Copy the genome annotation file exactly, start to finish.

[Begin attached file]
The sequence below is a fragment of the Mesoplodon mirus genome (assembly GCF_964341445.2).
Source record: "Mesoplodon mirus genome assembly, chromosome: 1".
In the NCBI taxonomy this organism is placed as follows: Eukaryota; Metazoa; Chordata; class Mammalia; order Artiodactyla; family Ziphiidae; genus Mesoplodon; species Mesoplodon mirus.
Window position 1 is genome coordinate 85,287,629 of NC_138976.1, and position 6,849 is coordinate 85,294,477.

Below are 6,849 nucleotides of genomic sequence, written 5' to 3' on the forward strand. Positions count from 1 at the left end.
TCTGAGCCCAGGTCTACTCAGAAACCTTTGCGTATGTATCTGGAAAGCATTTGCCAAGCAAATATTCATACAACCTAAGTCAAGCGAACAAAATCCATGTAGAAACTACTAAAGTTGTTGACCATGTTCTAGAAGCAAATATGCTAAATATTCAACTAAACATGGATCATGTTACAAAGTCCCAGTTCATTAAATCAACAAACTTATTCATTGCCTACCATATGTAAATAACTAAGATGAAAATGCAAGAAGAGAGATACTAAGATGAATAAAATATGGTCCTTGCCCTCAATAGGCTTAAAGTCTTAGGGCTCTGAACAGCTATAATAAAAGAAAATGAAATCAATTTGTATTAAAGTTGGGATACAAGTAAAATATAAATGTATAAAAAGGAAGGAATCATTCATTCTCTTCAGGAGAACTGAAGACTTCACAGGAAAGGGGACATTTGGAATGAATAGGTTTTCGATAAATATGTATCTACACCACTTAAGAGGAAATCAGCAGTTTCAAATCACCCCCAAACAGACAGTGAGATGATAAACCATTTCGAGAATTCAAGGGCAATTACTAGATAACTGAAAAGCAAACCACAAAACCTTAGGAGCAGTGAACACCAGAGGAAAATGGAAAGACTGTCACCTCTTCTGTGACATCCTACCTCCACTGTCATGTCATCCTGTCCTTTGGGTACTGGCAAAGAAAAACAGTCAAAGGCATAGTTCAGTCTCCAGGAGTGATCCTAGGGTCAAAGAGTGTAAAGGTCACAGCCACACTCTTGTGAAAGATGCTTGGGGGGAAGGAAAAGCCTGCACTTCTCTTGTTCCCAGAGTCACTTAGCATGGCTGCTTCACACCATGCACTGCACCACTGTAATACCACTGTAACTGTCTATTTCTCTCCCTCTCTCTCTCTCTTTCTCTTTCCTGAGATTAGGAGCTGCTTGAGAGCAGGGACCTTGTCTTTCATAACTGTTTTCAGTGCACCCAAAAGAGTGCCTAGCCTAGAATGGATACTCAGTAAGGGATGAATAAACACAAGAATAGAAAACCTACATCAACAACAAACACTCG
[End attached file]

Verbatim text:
The sequence below is a fragment of the Mesoplodon mirus genome (assembly GCF_964341445.2).
Source record: "Mesoplodon mirus genome assembly, chromosome: 1".
In the NCBI taxonomy this organism is placed as follows: Eukaryota; Metazoa; Chordata; class Mammalia; order Artiodactyla; family Ziphiidae; genus Mesoplodon; species Mesoplodon mirus.
Window position 1 is genome coordinate 85,287,629 of NC_138976.1, and position 6,849 is coordinate 85,294,477.

Below are 6,849 nucleotides of genomic sequence, written 5' to 3' on the forward strand. Positions count from 1 at the left end.
TCTGAGCCCAGGTCTACTCAGAAACCTTTGCGTATGTATCTGGAAAGCATTTGCCAAGCAAATATTCATACAACCTAAGTCAAGCGAACAAAATCCATGTAGAAACTACTAAAGTTGTTGACCATGTTCTAGAAGCAAATATGCTAAATATTCAACTAAACATGGATCATGTTACAAAGTCCCAGTTCATTAAATCAACAAACTTATTCATTGCCTACCATATGTAAATAACTAAGATGAAAATGCAAGAAGAGAGATACTAAGATGAATAAAATATGGTCCTTGCCCTCAATAGGCTTAAAGTCTTAGGGCTCTGAACAGCTATAATAAAAGAAAATGAAATCAATTTGTATTAAAGTTGGGATACAAGTAAAATATAAATGTATAAAAAGGAAGGAATCATTCATTCTCTTCAGGAGAACTGAAGACTTCACAGGAAAGGGGACATTTGGAATGAATAGGTTTTCGATAAATATGTATCTACACCACTTAAGAGGAAATCAGCAGTTTCAAATCACCCCCAAACAGACAGTGAGATGATAAACCATTTCGAGAATTCAAGGGCAATTACTAGATAACTGAAAAGCAAACCACAAAACCTTAGGAGCAGTGAACACCAGAGGAAAATGGAAAGACTGTCACCTCTTCTGTGACATCCTACCTCCACTGTCATGTCATCCTGTCCTTTGGGTACTGGCAAAGAAAAACAGTCAAAGGCATAGTTCAGTCTCCAGGAGTGATCCTAGGGTCAAAGAGTGTAAAGGTCACAGCCACACTCTTGTGAAAGATGCTTGGGGGGAAGGAAAAGCCTGCACTTCTCTTGTTCCCAGAGTCACTTAGCATGGCTGCTTCACACCATGCACTGCACCACTGTAATACCACTGTAACTGTCTATTTCTCTCCCTCTCTCTCTCTCTTTCTCTTTCCTGAGATTAGGAGCTGCTTGAGAGCAGGGACCTTGTCTTTCATAACTGTTTTCAGTGCACCCAAAAGAGTGCCTAGCCTAGAATGGATACTCAGTAAGGGATGAATAAACACAAGAATAGAAAACCTACATCAACAACAAACACTCG